Open Access
Ertekin, Seyda
Graduate Program:
Computer Science and Engineering
Doctor of Philosophy
Document Type:
Date of Defense:
March 26, 2009
Committee Members:
  • C Lee Giles, Dissertation Advisor
  • C Lee Giles, Committee Chair
  • Leon Bottou, Committee Member
  • Raj Acharya, Committee Member
  • Jia Li, Committee Member
  • Tracy Mullen, Committee Member
  • Machine Learning
  • Online Learning
  • Active Learning
  • Support Vector Machines
  • Classification
  • Data Mining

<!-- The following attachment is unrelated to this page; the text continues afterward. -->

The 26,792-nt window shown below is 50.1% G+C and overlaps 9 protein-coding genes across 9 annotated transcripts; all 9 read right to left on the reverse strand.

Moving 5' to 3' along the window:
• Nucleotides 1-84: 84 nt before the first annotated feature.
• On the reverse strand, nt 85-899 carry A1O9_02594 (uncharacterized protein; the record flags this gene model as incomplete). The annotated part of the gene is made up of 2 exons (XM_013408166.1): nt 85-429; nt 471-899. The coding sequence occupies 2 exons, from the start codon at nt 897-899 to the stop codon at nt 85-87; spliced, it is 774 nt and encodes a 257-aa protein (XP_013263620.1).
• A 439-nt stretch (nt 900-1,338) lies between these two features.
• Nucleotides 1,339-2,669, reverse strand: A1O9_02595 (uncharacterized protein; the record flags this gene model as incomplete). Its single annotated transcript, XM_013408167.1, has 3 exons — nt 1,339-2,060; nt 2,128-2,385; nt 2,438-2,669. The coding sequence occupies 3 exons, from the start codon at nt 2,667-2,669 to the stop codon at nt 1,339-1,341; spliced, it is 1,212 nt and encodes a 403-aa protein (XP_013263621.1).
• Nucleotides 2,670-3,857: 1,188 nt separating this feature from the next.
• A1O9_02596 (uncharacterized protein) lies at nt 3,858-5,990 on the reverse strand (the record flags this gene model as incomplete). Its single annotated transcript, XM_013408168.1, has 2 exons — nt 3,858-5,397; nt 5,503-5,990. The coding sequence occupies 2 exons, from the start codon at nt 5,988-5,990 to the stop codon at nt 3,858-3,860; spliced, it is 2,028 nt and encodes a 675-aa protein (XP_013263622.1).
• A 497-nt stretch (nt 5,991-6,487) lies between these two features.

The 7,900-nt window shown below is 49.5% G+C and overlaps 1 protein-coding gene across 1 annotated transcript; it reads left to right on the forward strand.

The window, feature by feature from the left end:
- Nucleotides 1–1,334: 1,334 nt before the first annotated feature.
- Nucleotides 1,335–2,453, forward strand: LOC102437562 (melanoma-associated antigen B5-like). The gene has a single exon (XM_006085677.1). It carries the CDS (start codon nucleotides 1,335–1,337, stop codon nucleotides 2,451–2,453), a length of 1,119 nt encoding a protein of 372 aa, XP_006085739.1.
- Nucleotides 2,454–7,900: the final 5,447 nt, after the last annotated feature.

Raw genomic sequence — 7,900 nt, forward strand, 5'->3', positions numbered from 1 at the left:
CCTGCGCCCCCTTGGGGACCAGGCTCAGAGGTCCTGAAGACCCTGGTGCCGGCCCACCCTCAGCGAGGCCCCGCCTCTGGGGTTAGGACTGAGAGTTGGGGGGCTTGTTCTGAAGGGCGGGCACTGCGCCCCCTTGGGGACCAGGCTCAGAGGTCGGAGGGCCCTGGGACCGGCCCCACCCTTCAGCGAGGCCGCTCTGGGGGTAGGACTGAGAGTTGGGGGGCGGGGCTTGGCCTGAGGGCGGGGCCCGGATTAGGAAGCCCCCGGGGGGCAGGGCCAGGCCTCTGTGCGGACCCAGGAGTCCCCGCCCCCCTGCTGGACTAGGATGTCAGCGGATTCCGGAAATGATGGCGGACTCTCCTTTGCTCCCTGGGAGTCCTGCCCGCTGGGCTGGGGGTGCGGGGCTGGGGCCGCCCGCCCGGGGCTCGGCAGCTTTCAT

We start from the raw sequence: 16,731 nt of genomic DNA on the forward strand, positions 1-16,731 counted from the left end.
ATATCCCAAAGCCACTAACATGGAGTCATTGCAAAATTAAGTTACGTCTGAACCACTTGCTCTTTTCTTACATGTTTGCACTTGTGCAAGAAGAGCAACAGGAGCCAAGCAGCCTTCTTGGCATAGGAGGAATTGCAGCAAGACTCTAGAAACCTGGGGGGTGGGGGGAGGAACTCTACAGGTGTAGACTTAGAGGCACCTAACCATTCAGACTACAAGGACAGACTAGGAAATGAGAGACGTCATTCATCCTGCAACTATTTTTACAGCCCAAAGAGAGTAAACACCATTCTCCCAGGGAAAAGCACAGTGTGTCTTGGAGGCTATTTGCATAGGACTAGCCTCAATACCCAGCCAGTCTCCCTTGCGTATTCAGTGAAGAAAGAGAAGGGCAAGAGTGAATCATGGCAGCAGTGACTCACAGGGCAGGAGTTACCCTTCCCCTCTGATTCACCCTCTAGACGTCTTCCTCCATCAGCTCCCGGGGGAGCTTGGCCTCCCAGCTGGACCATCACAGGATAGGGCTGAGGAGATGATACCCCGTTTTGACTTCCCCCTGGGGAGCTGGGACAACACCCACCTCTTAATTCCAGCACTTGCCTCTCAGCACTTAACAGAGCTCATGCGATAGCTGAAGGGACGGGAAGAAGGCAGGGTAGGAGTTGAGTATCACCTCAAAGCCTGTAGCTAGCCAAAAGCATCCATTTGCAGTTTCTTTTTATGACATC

This thesis addresses improving the performance of machine learning algorithms with a particular focus on classification tasks with large, imbalanced and noisy datasets. The field of machine learning addresses the question of how best to use experimental or historical data to discover general patterns and regularities and improve the process of decision making. However, applying machine learning algorithms to very large scale problems still poses challenges. Additionally, class imbalance and noise in the data degrade the prediction accuracy of standard machine learning algorithms. The main focus of this thesis is designing machine learning algorithms and approaches that are faster, data efficient and less demanding in computational resources to achieve scalable algorithms for large scale problems. This thesis addresses these problems in active and online learning frameworks. The particular focus of the thesis is on Support Vector Machine (SVM) algorithm with classification problems, but the proposed approaches on active and online learning are also well extensible to other widely used machine learning algorithms.<br><br> This thesis first proposes a fast online Support Vector Machine algorithm (LASVM) that has an outstanding speed improvement over the classical (batch) SVM and other online SVM algorithms, while preserving the classification accuracy rates of the state-of-the-art SVM solvers. The ability to handle streaming data, speed improvement in both training and recognition and the demand for less memory with the online learning setting enable SVM to be applicable to very large datasets. The effectiveness of LASVM and active learning in real world problems is assessed by targeting the name disambiguation problem in CiteSeer's repository of scientific publications. The thesis then presents an efficient active learning framework to target the expensive labeling problem for producing training data. The proposed method yields an efficient querying system and removes the barriers of applying active learning to very large scale datasets due to the high computational costs. We then point out that even when the labels are readily available, active learning can still be used to reach out to the most informative instances in the training data. By applying active sample selection and early stopping in the online SVM, we show that the algorithm can reach and even exceed the prediction accuracies of baseline setting of LASVM with random sampling. Our experimental results also reveal that active learning can be a highly effective method for dealing with the class imbalance problem. We further propose a hybrid method of oversampling and active learning to form an adaptive technique (named VIRTUAL) to efficiently resample the minority class instances in imbalanced data classification. Finally, we propose a non-convex online SVM algorithm (LASVM-NC) based on the Ramp loss, which has strong ability of suppressing the influences of outliers in noisy datasets. Then, again in the online learning setting, we propose an outlier filtering mechanism that approximates non-convex behavior in convex optimization (LASVM-I). These two algorithms are built on an online SVM solver (LASVM-G) which leverages the duality gap to obtain more trustworthy intermediate models. Our experimental results show that the proposed approaches yield a more scalable online SVM algorithm with sparser models and less computational running time both in the training and recognition phases without sacrificing generalization performance. In the end, we also point out the relation between the non-convex behavior in SVMs and active learning.